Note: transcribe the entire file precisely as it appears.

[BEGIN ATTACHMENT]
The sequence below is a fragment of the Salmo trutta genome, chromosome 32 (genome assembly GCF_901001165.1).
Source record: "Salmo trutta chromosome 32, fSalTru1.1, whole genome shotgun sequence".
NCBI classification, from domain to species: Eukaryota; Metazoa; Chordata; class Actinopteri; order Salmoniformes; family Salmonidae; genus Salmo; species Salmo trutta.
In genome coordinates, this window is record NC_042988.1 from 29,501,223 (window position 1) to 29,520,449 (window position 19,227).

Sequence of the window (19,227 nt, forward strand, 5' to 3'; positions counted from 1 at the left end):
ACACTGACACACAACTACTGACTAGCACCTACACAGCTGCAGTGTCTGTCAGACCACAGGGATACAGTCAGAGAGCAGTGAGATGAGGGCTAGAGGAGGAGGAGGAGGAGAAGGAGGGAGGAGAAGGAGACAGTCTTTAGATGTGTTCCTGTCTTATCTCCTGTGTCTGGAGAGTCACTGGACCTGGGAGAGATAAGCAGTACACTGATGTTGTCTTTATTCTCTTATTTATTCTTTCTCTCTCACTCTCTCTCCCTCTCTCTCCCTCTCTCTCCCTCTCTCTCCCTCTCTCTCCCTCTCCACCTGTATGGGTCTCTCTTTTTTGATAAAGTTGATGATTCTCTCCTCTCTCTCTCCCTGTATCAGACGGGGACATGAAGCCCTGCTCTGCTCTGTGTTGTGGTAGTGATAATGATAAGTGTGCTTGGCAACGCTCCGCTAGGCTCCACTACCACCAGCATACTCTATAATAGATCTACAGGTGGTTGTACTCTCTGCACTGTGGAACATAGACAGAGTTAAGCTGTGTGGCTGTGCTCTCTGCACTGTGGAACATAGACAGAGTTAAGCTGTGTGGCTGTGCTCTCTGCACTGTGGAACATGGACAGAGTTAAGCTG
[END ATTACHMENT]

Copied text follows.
The sequence below is a fragment of the Salmo trutta genome, chromosome 32 (genome assembly GCF_901001165.1).
Source record: "Salmo trutta chromosome 32, fSalTru1.1, whole genome shotgun sequence".
NCBI classification, from domain to species: Eukaryota; Metazoa; Chordata; class Actinopteri; order Salmoniformes; family Salmonidae; genus Salmo; species Salmo trutta.
In genome coordinates, this window is record NC_042988.1 from 29,501,223 (window position 1) to 29,520,449 (window position 19,227).

Sequence of the window (19,227 nt, forward strand, 5' to 3'; positions counted from 1 at the left end):
ACACTGACACACAACTACTGACTAGCACCTACACAGCTGCAGTGTCTGTCAGACCACAGGGATACAGTCAGAGAGCAGTGAGATGAGGGCTAGAGGAGGAGGAGGAGGAGAAGGAGGGAGGAGAAGGAGACAGTCTTTAGATGTGTTCCTGTCTTATCTCCTGTGTCTGGAGAGTCACTGGACCTGGGAGAGATAAGCAGTACACTGATGTTGTCTTTATTCTCTTATTTATTCTTTCTCTCTCACTCTCTCTCCCTCTCTCTCCCTCTCTCTCCCTCTCTCTCCCTCTCTCTCCCTCTCCACCTGTATGGGTCTCTCTTTTTTGATAAAGTTGATGATTCTCTCCTCTCTCTCTCCCTGTATCAGACGGGGACATGAAGCCCTGCTCTGCTCTGTGTTGTGGTAGTGATAATGATAAGTGTGCTTGGCAACGCTCCGCTAGGCTCCACTACCACCAGCATACTCTATAATAGATCTACAGGTGGTTGTACTCTCTGCACTGTGGAACATAGACAGAGTTAAGCTGTGTGGCTGTGCTCTCTGCACTGTGGAACATAGACAGAGTTAAGCTGTGTGGCTGTGCTCTCTGCACTGTGGAACATGGACAGAGTTAAGCTG